SWE's archives are located at the Walter P. Reuther Library at Wayne State University in Detroit, Michigan. For all inquiries regarding the SWE archival collections or to make an appointment to conduct research at the library, please contact the SWE Archivist at 313.577.2863 or firstname.lastname@example.org.
Documents the operations, entities, programs, members, and activities of the Society from its inception. Includes correspondence, minutes, reports, speeches, biographies, articles, clippings, and statistics, among other records.
Complements the National Society records with visual documentation of members, activities, events, and conferences.
Includes a complete run of SWE's national newsletters and magazines.
Thirty-six original videotaped and transcribed interviews with early SWE members.
SWE has partnered with StoryCorps in 2007 and 2008 to record interviews between friends, colleagues, and family members to discuss their experiences as women engineers. The interviews are archives at the Reuther Library and at the Library of Congress' American Folklife Center.
A one-box collection that documents the early effort of female engineers to organize a national professional society for women engineers and architects. The collection includes a 1919 survey conducted by women engineering students at the University of Colorado, who were trying to identify other women engineers.
Programs, proceedings, correspondence, and reports that document the conference from the 1960s - 1990s. The majority of the collection is comprised of material from the two conferences (1964 & 1984) sponsored by SWE in the United States.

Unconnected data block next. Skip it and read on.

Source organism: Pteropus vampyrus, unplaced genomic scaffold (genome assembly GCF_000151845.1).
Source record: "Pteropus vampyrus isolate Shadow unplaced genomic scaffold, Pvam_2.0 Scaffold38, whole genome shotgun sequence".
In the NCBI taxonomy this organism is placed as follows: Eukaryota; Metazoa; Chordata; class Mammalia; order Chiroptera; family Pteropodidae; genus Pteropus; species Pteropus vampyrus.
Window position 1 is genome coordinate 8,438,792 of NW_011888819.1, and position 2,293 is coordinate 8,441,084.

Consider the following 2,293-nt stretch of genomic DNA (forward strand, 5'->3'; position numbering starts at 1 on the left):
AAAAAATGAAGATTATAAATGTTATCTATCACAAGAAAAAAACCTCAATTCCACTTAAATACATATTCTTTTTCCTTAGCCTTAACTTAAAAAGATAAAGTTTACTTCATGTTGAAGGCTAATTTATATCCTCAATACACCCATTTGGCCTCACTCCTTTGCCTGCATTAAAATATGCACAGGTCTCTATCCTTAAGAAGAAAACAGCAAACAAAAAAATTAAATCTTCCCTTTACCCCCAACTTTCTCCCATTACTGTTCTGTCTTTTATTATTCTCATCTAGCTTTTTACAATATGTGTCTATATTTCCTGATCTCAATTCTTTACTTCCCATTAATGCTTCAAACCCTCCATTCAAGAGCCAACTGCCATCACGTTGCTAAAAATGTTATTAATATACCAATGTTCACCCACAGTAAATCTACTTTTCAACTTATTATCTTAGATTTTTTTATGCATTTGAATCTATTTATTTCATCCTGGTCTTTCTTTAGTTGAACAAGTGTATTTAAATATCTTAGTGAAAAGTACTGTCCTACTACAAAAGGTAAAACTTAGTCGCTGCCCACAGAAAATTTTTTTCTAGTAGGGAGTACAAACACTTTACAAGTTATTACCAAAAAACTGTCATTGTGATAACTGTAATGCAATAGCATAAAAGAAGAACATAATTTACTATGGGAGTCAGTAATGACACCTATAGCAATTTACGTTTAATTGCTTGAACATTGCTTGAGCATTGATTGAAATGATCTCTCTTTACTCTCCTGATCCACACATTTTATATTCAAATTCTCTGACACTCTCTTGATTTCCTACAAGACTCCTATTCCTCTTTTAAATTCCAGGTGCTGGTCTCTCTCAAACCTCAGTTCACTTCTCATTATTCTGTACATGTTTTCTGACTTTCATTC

Approximately 100 personal monthly diaries written by SWE member Emma Barth during her days as a practicing engineer in the 1940s - 1970s.
The personal papers of SWE member Ellen Hippeli, who retired from United States Air Force in 1972 as a Lieutenant Colonel. Hippeli was the first female program director at the Nevada Test Site and worked on numerous projects to test the effects of nuclear radiation on humans, electronics, and equipment.
The personal papers of past president Ada Pressman (1979-1980). The material in these papers represent Pressman's education and professional career at Bechtel, as well as her invlovement in the SWE and other organizations.
The SWE Archives were established in 1957 by the nationally standing Archives Committee, who voluntarily collected and maintained the Society's records. In 1993 SWE designated the Walter P. Reuther Library at Wayne State University in Detroit, MI as the official repository of its historical materials. The Archives tell the dynamic and pioneering story of American women who, facing an almost systematic resistance to female participation in the engineering profession, challenged gender stereotypes and promoted the rights of all individuals to pursue careers in science and engineering.
For all inquiries regarding the SWE archival collections or to make an appointment to conduct research at the library, please contact the SWE Archivist at 313.577.2863 or email@example.com.
The SWE archives are funded in part through the Amy C. Spear Archives Memorial Fund. For more information on how to support the Archives collections or programs, please contact the SWE National Office.